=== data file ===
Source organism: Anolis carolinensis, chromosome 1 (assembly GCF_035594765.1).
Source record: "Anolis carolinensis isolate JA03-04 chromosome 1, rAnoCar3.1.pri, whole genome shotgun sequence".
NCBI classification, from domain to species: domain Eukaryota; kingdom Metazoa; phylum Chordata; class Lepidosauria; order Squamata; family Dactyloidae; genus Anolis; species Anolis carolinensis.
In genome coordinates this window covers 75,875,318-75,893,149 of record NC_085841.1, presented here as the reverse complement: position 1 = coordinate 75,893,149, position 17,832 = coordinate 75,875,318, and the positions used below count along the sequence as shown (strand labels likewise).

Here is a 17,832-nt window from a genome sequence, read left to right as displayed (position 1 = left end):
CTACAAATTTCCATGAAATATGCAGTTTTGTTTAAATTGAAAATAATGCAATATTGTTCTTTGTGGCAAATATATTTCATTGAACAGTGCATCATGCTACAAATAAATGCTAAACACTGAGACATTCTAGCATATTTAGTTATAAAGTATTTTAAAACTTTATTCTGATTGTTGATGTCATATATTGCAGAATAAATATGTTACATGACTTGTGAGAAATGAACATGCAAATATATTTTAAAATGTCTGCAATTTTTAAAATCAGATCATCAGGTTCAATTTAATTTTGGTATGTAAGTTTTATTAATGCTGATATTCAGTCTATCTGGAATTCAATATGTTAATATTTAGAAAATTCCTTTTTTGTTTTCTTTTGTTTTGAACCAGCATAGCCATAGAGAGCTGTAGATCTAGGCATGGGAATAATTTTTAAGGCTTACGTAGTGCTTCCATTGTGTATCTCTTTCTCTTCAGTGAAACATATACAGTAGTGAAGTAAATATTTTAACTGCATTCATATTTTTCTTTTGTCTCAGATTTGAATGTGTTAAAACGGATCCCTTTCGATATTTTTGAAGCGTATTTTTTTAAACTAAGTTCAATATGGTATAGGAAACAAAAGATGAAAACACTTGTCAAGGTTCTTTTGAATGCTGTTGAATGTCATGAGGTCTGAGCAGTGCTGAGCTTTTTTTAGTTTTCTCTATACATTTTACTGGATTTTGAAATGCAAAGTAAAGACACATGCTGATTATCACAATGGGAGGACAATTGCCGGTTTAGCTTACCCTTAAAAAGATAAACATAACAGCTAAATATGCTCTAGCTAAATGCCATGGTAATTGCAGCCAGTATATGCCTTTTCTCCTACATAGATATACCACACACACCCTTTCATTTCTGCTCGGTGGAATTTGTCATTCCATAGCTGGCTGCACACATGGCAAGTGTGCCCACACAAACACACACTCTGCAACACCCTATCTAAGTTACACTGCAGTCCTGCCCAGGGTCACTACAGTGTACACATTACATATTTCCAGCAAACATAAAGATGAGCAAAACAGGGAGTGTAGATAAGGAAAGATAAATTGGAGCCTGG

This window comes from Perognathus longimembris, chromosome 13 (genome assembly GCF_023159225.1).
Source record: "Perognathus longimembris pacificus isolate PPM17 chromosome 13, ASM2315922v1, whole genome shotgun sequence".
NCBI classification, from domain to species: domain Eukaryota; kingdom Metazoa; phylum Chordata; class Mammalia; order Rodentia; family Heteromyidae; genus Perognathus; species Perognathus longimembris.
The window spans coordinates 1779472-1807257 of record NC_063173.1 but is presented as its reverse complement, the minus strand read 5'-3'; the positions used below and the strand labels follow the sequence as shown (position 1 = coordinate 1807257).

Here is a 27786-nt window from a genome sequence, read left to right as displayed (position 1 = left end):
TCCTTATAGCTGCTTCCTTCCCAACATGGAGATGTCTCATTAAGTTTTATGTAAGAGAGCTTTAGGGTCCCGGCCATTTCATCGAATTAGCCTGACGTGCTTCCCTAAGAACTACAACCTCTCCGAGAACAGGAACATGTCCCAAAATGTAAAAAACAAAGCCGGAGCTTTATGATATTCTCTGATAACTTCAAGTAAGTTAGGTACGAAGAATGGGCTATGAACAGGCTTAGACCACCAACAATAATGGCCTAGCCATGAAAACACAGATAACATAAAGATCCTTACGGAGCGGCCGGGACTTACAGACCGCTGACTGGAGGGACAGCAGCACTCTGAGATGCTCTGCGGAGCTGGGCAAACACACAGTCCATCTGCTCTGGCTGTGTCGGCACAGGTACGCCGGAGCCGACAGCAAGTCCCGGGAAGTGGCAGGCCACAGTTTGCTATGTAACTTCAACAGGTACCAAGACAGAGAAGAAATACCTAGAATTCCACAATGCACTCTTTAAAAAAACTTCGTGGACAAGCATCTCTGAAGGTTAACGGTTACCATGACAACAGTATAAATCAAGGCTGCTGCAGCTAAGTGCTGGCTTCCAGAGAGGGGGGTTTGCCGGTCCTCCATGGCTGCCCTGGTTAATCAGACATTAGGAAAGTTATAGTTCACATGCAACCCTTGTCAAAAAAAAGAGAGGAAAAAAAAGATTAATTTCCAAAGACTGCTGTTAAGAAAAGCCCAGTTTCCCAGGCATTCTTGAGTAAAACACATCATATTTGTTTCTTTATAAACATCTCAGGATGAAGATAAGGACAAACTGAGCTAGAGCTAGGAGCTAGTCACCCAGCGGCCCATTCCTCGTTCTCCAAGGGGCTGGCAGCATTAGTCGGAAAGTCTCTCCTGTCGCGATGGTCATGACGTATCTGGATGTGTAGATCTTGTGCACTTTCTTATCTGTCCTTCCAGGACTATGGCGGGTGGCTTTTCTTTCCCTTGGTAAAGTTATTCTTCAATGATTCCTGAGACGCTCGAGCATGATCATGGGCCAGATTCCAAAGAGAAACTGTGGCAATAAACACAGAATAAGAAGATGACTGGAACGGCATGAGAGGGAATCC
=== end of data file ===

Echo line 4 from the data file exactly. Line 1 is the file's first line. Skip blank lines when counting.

In genome coordinates this window covers 75,875,318-75,893,149 of record NC_085841.1, presented here as the reverse complement: position 1 = coordinate 75,893,149, position 17,832 = coordinate 75,875,318, and the positions used below count along the sequence as shown (strand labels likewise).